Categories
Slices from Life

‘When will we ever learn? Oh, will we ever learn?’

Pete Seeger (1919-2014) lamented about the futility of war, but he also imparted hope, says Ratnottama Sengupta, as she recalls her memorable meeting with folk legend Seeger, in a tete-a-tete with friends

Courtesy: Creative Commons

Last week, as people crowded the Kiev railway station to flee the Ukrainian capital, visuals started trending of the giant staircase inside the pedestrian bridge over the Yauza River to the Kiev Railway Station, the deepest station in the world. It reminded Sonia, my batchmate from Elphinstone College, of the hours she’d spent on the fabulous stairs that take you all the way down with her father who had an attack of trachycardia as they arrived in Kiev by a train from Moscow. “With great difficulty we made our way to the waiting hall from which you have to descend by this enormous staircase. I remember all the Ukrainians helped us, just as all the Russians would help us. And father kept taking Calmposes until I supported him down the stairs into a cab that took us from the station to the hotel.”

Only after that Sonia had called for an ambulance. But why not do that two hours ago? “Because father did not want me to engage with the local health authorities as we didn’t know whether they would have the drugs he used and had forgotten in India,” she explained. “And as soon as I made that call, within five minutes the ambulance was there – with that drug.” Only after that Sonia found out that Kiev has the fastest ambulance service in the world – “and the finest,” she added – “because of what they faced in WWII…” 

All through those few hours Sonia felt so supported by the local people. “I didn’t have to explain anything to the cab driver or the hotel staff – we were whisked into our room and then I went back to check in!” So today Sonia wonders how people in the bunkers are coping with small necessities such as brushing their teeth. Even as she sends Kiev her love and prayers, she feels that “peace keeping forces have to go in rather than arming Ukraine.”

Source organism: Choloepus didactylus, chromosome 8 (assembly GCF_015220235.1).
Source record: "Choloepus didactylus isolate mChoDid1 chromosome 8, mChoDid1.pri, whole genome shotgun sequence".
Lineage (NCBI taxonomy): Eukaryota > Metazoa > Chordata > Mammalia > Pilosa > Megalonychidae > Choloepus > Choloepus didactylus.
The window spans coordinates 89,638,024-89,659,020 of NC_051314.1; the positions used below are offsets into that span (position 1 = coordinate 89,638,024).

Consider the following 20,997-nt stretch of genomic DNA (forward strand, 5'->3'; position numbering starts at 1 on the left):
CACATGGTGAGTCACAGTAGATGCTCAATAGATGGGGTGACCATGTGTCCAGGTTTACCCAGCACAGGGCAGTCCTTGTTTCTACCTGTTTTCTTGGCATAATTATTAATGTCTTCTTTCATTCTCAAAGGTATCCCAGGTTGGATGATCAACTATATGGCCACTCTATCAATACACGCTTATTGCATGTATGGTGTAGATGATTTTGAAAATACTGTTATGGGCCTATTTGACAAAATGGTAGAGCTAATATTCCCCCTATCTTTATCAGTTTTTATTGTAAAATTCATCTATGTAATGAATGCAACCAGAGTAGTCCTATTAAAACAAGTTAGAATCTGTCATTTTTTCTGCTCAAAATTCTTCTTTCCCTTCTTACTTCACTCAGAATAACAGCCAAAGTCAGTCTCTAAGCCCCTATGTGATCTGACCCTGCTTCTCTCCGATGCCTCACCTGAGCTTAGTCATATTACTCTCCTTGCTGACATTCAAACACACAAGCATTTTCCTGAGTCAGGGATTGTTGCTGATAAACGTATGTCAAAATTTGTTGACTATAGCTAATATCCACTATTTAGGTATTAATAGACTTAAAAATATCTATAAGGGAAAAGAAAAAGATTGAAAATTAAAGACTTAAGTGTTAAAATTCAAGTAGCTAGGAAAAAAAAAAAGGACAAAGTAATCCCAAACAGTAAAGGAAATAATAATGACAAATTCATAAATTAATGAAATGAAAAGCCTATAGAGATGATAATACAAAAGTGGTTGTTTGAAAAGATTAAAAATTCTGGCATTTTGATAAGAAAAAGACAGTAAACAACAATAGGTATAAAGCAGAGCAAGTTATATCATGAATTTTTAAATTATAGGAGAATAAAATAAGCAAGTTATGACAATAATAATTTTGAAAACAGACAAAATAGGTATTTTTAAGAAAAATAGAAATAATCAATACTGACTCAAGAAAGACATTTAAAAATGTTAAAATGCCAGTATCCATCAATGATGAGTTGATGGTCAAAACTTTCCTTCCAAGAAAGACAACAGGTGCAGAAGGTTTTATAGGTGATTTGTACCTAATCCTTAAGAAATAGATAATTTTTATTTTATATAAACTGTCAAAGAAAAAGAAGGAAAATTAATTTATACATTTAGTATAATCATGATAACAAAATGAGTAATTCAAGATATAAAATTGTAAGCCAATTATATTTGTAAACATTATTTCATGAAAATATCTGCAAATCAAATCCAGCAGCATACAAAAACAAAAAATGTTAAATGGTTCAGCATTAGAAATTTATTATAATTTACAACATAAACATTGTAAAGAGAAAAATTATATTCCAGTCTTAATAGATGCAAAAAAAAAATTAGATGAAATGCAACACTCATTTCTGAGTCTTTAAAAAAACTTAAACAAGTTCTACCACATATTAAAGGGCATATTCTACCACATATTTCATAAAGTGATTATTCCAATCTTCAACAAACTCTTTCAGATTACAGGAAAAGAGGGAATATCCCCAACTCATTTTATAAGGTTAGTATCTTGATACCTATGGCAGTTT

“But who will stand in the line of fire?” quips Liz George, another college mate. “So, may God help the people who are facing such terrible times!” she echoes Sonia. “May god protect everyone in Kiev,” Bhamini Subramanian’s heart goes out to the innocent civilians who lost their lives and the countless families displaced, fleeing and seeking shelter to save their lives…

Watching images of the bizarre war at Kiev opens a floodgate of memories amongst us. “Yet, put aside politics and people anywhere in the world are ready to go out of their way to help people in dire situations,” Sonia sums up. And, like her, I have seen from my travels around the world that people are the same everywhere – they just want the humdrum of a normal, peaceful day to day life. But circumstances – “and policies,” Sonia adds deny a whole lot of them that. “Wish we could find a less harmful way to settle disputes,” we sigh.

*

The mention of the staircase made me think of the Potemkin Steps – the giant stairway in Odessa, another landmark habitation in Ukraine. Originally known as the Boulevard Steps, or the Giant Steps, these are considered the formal entrance into the city from the sea. Odessa, perched on a high steppe plateau, needed direct access to the harbour below which was, in days of yore, connected only by winding path and crude wooden stairs. A hundred years eroded ‘the monstrous stairs’ built with greenish grey sandstone shipped from Italy – and so in 1933, the sandstone was replaced by granite and the landings by asphalt. And in 1955, the Soviet government renamed it as the Potemkin Stairs to honour the 50th anniversary of the mutiny on the battleship Potemkin. After Ukraine gained independence it restored – as it did with many other streets and landmarks — the previous name of Primorsky Stairs.